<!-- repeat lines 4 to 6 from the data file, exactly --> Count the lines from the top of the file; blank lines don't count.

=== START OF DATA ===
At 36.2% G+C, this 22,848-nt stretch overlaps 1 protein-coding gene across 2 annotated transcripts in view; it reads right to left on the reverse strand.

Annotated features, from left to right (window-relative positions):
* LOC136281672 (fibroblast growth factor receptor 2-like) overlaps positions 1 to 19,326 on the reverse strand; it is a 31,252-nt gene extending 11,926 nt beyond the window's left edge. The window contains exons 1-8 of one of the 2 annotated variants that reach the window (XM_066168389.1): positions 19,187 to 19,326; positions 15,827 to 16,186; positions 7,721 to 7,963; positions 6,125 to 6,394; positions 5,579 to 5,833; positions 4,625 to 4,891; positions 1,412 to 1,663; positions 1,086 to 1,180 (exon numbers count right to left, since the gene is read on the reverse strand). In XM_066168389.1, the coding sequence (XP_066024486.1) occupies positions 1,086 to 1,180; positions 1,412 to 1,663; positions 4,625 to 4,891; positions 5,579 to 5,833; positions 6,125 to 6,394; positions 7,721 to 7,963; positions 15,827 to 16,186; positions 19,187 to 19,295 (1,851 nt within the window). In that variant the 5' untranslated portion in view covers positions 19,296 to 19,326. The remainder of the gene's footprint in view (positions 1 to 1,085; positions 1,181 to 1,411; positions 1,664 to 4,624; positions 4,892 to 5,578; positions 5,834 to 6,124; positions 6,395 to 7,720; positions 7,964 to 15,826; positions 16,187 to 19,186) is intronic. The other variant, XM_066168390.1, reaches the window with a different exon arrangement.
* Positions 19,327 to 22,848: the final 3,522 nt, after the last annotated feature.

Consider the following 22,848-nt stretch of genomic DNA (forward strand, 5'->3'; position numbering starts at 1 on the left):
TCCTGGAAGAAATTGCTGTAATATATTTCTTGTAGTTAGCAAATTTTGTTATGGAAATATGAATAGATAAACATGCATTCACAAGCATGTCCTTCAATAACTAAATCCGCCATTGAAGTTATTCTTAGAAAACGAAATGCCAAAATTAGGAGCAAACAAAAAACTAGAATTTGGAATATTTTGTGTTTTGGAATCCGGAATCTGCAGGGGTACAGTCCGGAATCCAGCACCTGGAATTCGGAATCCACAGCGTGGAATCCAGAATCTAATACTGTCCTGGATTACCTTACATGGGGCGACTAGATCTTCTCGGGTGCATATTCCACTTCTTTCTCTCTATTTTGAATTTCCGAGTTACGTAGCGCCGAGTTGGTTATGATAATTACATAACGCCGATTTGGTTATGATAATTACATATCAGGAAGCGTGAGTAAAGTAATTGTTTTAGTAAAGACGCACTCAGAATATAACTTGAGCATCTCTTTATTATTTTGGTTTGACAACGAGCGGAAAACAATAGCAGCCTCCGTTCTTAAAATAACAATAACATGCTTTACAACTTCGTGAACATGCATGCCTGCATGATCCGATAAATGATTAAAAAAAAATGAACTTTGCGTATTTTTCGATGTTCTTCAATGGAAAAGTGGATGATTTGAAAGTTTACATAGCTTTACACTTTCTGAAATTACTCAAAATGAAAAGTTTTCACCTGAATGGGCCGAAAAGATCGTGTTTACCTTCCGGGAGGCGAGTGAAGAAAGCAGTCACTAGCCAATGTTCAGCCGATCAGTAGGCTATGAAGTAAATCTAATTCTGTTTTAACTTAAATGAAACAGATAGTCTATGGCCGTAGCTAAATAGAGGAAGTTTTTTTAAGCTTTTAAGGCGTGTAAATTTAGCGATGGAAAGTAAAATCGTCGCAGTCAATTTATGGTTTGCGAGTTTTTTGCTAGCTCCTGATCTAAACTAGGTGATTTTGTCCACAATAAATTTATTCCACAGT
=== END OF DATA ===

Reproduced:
* Positions 19,327 to 22,848: the final 3,522 nt, after the last annotated feature.

Consider the following 22,848-nt stretch of genomic DNA (forward strand, 5'->3'; position numbering starts at 1 on the left):
TCCTGGAAGAAATTGCTGTAATATATTTCTTGTAGTTAGCAAATTTTGTTATGGAAATATGAATAGATAAACATGCATTCACAAGCATGTCCTTCAATAACTAAATCCGCCATTGAAGTTATTCTTAGAAAACGAAATGCCAAAATTAGGAGCAAACAAAAAACTAGAATTTGGAATATTTTGTGTTTTGGAATCCGGAATCTGCAGGGGTACAGTCCGGAATCCAGCACCTGGAATTCGGAATCCACAGCGTGGAATCCAGAATCTAATACTGTCCTGGATTACCTTACATGGGGCGACTAGATCTTCTCGGGTGCATATTCCACTTCTTTCTCTCTATTTTGAATTTCCGAGTTACGTAGCGCCGAGTTGGTTATGATAATTACATAACGCCGATTTGGTTATGATAATTACATATCAGGAAGCGTGAGTAAAGTAATTGTTTTAGTAAAGACGCACTCAGAATATAACTTGAGCATCTCTTTATTATTTTGGTTTGACAACGAGCGGAAAACAATAGCAGCCTCCGTTCTTAAAATAACAATAACATGCTTTACAACTTCGTGAACATGCATGCCTGCATGATCCGATAAATGATTAAAAAAAAATGAACTTTGCGTATTTTTCGATGTTCTTCAATGGAAAAGTGGATGATTTGAAAGTTTACATAGCTTTACACTTTCTGAAATTACTCAAAATGAAAAGTTTTCACCTGAATGGGCCGAAAAGATCGTGTTTACCTTCCGGGAGGCGAGTGAAGAAAGCAGTCACTAGCCAATGTTCAGCCGATCAGTAGGCTATGAAGTAAATCTAATTCTGTTTTAACTTAAATGAAACAGATAGTCTATGGCCGTAGCTAAATAGAGGAAGTTTTTTTAAGCTTTTAAGGCGTGTAAATTTAGCGATGGAAAGTAAAATCGTCGCAGTCAATTTATGGTTTGCGAGTTTTTTGCTAGCTCCTGATCTAAACTAGGTGATTTTGTCCACAATAAATTTATTCCACAGT